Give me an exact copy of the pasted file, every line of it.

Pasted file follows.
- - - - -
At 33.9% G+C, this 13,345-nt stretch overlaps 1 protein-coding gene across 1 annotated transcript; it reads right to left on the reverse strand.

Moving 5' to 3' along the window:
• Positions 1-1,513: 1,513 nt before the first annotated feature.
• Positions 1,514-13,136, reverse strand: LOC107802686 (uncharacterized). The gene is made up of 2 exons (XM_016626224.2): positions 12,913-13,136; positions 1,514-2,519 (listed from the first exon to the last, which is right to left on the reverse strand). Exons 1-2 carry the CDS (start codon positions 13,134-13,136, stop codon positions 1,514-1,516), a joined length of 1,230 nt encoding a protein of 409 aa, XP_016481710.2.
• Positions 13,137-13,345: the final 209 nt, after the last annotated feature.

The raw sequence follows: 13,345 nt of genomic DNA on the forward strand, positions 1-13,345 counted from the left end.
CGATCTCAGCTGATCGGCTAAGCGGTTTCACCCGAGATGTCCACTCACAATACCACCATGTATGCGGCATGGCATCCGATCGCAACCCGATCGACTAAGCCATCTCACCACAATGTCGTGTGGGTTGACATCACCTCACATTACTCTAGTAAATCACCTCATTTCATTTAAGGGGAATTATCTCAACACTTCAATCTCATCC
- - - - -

At 33.9% G+C, this 13,345-nt stretch overlaps 1 protein-coding gene across 1 annotated transcript; it reads right to left on the reverse strand.

Moving 5' to 3' along the window:
• Positions 1-1,513: 1,513 nt before the first annotated feature.
• Positions 1,514-13,136, reverse strand: LOC107802686 (uncharacterized). The gene is made up of 2 exons (XM_016626224.2): positions 12,913-13,136; positions 1,514-2,519 (listed from the first exon to the last, which is right to left on the reverse strand). Exons 1-2 carry the CDS (start codon positions 13,134-13,136, stop codon positions 1,514-1,516), a joined length of 1,230 nt encoding a protein of 409 aa, XP_016481710.2.
• Positions 13,137-13,345: the final 209 nt, after the last annotated feature.

The raw sequence follows: 13,345 nt of genomic DNA on the forward strand, positions 1-13,345 counted from the left end.
CGATCTCAGCTGATCGGCTAAGCGGTTTCACCCGAGATGTCCACTCACAATACCACCATGTATGCGGCATGGCATCCGATCGCAACCCGATCGACTAAGCCATCTCACCACAATGTCGTGTGGGTTGACATCACCTCACATTACTCTAGTAAATCACCTCATTTCATTTAAGGGGAATTATCTCAACACTTCAATCTCATCC